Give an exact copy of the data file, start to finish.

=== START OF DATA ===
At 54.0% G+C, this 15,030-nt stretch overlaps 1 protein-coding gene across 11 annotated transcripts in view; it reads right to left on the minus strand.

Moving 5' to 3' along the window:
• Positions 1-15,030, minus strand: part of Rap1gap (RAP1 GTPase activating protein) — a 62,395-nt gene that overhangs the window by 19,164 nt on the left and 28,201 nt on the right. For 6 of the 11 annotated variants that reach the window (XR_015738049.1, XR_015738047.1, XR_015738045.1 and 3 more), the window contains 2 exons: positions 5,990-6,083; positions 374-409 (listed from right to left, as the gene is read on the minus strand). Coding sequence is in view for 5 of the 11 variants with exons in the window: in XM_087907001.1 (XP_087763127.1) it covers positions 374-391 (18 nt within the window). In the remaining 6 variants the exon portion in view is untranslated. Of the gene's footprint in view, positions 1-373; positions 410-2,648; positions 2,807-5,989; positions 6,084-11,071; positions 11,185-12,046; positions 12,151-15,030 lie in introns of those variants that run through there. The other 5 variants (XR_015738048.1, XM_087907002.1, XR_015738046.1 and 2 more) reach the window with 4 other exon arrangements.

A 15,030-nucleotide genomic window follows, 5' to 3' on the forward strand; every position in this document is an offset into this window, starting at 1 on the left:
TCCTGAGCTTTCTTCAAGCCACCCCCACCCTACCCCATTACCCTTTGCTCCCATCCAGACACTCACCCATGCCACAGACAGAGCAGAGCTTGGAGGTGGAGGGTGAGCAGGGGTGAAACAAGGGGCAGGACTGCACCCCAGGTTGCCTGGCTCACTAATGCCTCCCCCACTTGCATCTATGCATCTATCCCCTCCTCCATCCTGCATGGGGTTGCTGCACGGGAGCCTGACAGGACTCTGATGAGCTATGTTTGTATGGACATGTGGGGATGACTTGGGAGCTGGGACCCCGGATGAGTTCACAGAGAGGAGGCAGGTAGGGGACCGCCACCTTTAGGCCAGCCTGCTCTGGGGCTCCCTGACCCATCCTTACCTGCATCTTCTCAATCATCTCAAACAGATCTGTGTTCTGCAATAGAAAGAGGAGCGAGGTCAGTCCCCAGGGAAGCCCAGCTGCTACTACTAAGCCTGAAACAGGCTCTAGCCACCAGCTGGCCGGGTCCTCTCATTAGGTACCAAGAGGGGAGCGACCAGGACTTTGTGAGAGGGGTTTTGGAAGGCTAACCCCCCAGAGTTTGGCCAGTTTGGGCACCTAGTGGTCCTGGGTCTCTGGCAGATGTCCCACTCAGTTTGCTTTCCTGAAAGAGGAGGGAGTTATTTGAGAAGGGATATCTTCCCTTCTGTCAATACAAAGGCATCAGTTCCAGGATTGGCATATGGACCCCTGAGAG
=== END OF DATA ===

At 54.0% G+C, this 15,030-nt stretch overlaps 1 protein-coding gene across 11 annotated transcripts in view; it reads right to left on the minus strand.

Moving 5' to 3' along the window:
• Positions 1-15,030, minus strand: part of Rap1gap (RAP1 GTPase activating protein) — a 62,395-nt gene that overhangs the window by 19,164 nt on the left and 28,201 nt on the right. For 6 of the 11 annotated variants that reach the window (XR_015738049.1, XR_015738047.1, XR_015738045.1 and 3 more), the window contains 2 exons: positions 5,990-6,083; positions 374-409 (listed from right to left, as the gene is read on the minus strand). Coding sequence is in view for 5 of the 11 variants with exons in the window: in XM_087907001.1 (XP_087763127.1) it covers positions 374-391 (18 nt within the window). In the remaining 6 variants the exon portion in view is untranslated. Of the gene's footprint in view, positions 1-373; positions 410-2,648; positions 2,807-5,989; positions 6,084-11,071; positions 11,185-12,046; positions 12,151-15,030 lie in introns of those variants that run through there. The other 5 variants (XR_015738048.1, XM_087907002.1, XR_015738046.1 and 2 more) reach the window with 4 other exon arrangements.

A 15,030-nucleotide genomic window follows, 5' to 3' on the forward strand; every position in this document is an offset into this window, starting at 1 on the left:
TCCTGAGCTTTCTTCAAGCCACCCCCACCCTACCCCATTACCCTTTGCTCCCATCCAGACACTCACCCATGCCACAGACAGAGCAGAGCTTGGAGGTGGAGGGTGAGCAGGGGTGAAACAAGGGGCAGGACTGCACCCCAGGTTGCCTGGCTCACTAATGCCTCCCCCACTTGCATCTATGCATCTATCCCCTCCTCCATCCTGCATGGGGTTGCTGCACGGGAGCCTGACAGGACTCTGATGAGCTATGTTTGTATGGACATGTGGGGATGACTTGGGAGCTGGGACCCCGGATGAGTTCACAGAGAGGAGGCAGGTAGGGGACCGCCACCTTTAGGCCAGCCTGCTCTGGGGCTCCCTGACCCATCCTTACCTGCATCTTCTCAATCATCTCAAACAGATCTGTGTTCTGCAATAGAAAGAGGAGCGAGGTCAGTCCCCAGGGAAGCCCAGCTGCTACTACTAAGCCTGAAACAGGCTCTAGCCACCAGCTGGCCGGGTCCTCTCATTAGGTACCAAGAGGGGAGCGACCAGGACTTTGTGAGAGGGGTTTTGGAAGGCTAACCCCCCAGAGTTTGGCCAGTTTGGGCACCTAGTGGTCCTGGGTCTCTGGCAGATGTCCCACTCAGTTTGCTTTCCTGAAAGAGGAGGGAGTTATTTGAGAAGGGATATCTTCCCTTCTGTCAATACAAAGGCATCAGTTCCAGGATTGGCATATGGACCCCTGAGAG